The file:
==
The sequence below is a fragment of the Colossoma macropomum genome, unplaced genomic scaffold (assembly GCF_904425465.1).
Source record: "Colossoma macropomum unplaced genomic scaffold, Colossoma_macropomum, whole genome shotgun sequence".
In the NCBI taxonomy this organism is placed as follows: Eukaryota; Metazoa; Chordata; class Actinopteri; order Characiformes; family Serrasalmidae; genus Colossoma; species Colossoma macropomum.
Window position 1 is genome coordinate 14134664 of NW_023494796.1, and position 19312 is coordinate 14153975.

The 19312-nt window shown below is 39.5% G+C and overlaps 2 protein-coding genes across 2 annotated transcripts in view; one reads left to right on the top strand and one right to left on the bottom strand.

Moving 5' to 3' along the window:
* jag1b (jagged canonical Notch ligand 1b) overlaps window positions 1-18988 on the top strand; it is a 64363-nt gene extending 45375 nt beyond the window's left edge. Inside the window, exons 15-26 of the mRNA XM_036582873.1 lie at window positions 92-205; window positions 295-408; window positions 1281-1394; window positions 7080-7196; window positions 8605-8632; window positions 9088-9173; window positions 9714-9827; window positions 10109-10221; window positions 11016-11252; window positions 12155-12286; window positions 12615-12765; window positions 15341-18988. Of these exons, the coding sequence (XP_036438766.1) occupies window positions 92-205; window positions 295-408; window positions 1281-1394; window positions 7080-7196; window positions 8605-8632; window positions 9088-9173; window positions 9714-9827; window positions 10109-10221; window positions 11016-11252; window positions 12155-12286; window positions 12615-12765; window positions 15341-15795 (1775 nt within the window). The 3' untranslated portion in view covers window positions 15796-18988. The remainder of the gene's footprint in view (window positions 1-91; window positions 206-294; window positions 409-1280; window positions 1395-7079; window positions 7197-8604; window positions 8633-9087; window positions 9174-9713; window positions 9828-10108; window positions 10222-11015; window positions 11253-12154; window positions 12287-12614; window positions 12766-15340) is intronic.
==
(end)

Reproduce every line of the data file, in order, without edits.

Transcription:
The sequence below is a fragment of the Colossoma macropomum genome, unplaced genomic scaffold (assembly GCF_904425465.1).
Source record: "Colossoma macropomum unplaced genomic scaffold, Colossoma_macropomum, whole genome shotgun sequence".
In the NCBI taxonomy this organism is placed as follows: Eukaryota; Metazoa; Chordata; class Actinopteri; order Characiformes; family Serrasalmidae; genus Colossoma; species Colossoma macropomum.
Window position 1 is genome coordinate 14134664 of NW_023494796.1, and position 19312 is coordinate 14153975.

The 19312-nt window shown below is 39.5% G+C and overlaps 2 protein-coding genes across 2 annotated transcripts in view; one reads left to right on the top strand and one right to left on the bottom strand.

Moving 5' to 3' along the window:
* jag1b (jagged canonical Notch ligand 1b) overlaps window positions 1-18988 on the top strand; it is a 64363-nt gene extending 45375 nt beyond the window's left edge. Inside the window, exons 15-26 of the mRNA XM_036582873.1 lie at window positions 92-205; window positions 295-408; window positions 1281-1394; window positions 7080-7196; window positions 8605-8632; window positions 9088-9173; window positions 9714-9827; window positions 10109-10221; window positions 11016-11252; window positions 12155-12286; window positions 12615-12765; window positions 15341-18988. Of these exons, the coding sequence (XP_036438766.1) occupies window positions 92-205; window positions 295-408; window positions 1281-1394; window positions 7080-7196; window positions 8605-8632; window positions 9088-9173; window positions 9714-9827; window positions 10109-10221; window positions 11016-11252; window positions 12155-12286; window positions 12615-12765; window positions 15341-15795 (1775 nt within the window). The 3' untranslated portion in view covers window positions 15796-18988. The remainder of the gene's footprint in view (window positions 1-91; window positions 206-294; window positions 409-1280; window positions 1395-7079; window positions 7197-8604; window positions 8633-9087; window positions 9174-9713; window positions 9828-10108; window positions 10222-11015; window positions 11253-12154; window positions 12287-12614; window positions 12766-15340) is intronic.